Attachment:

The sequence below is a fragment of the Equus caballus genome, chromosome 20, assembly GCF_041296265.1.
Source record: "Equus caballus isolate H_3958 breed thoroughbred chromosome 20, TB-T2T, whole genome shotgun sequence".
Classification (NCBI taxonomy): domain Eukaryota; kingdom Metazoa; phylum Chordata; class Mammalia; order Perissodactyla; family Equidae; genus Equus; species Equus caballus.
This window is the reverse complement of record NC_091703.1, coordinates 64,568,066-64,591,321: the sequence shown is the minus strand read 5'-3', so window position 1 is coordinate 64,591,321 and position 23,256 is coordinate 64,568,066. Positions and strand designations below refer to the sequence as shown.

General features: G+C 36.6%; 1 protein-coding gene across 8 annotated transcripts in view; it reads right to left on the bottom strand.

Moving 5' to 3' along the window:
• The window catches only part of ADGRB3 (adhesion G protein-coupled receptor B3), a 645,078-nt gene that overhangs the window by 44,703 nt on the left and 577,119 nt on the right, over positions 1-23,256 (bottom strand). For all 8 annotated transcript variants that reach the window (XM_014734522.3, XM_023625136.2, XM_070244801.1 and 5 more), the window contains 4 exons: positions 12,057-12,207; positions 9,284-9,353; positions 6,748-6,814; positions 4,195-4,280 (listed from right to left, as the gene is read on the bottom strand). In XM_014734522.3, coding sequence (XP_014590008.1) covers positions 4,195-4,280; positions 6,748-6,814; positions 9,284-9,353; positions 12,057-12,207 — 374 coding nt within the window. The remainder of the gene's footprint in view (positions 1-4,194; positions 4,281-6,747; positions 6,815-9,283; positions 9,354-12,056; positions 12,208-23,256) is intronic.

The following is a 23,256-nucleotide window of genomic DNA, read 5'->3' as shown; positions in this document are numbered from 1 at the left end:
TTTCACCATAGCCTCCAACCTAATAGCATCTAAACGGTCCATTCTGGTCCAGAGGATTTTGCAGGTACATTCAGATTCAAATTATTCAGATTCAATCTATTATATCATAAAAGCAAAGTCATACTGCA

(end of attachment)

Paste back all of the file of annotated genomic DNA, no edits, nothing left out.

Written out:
The sequence below is a fragment of the Equus caballus genome, chromosome 20, assembly GCF_041296265.1.
Source record: "Equus caballus isolate H_3958 breed thoroughbred chromosome 20, TB-T2T, whole genome shotgun sequence".
Classification (NCBI taxonomy): domain Eukaryota; kingdom Metazoa; phylum Chordata; class Mammalia; order Perissodactyla; family Equidae; genus Equus; species Equus caballus.
This window is the reverse complement of record NC_091703.1, coordinates 64,568,066-64,591,321: the sequence shown is the minus strand read 5'-3', so window position 1 is coordinate 64,591,321 and position 23,256 is coordinate 64,568,066. Positions and strand designations below refer to the sequence as shown.

General features: G+C 36.6%; 1 protein-coding gene across 8 annotated transcripts in view; it reads right to left on the bottom strand.

Moving 5' to 3' along the window:
• The window catches only part of ADGRB3 (adhesion G protein-coupled receptor B3), a 645,078-nt gene that overhangs the window by 44,703 nt on the left and 577,119 nt on the right, over positions 1-23,256 (bottom strand). For all 8 annotated transcript variants that reach the window (XM_014734522.3, XM_023625136.2, XM_070244801.1 and 5 more), the window contains 4 exons: positions 12,057-12,207; positions 9,284-9,353; positions 6,748-6,814; positions 4,195-4,280 (listed from right to left, as the gene is read on the bottom strand). In XM_014734522.3, coding sequence (XP_014590008.1) covers positions 4,195-4,280; positions 6,748-6,814; positions 9,284-9,353; positions 12,057-12,207 — 374 coding nt within the window. The remainder of the gene's footprint in view (positions 1-4,194; positions 4,281-6,747; positions 6,815-9,283; positions 9,354-12,056; positions 12,208-23,256) is intronic.

The following is a 23,256-nucleotide window of genomic DNA, read 5'->3' as shown; positions in this document are numbered from 1 at the left end:
TTTCACCATAGCCTCCAACCTAATAGCATCTAAACGGTCCATTCTGGTCCAGAGGATTTTGCAGGTACATTCAGATTCAAATTATTCAGATTCAATCTATTATATCATAAAAGCAAAGTCATACTGCA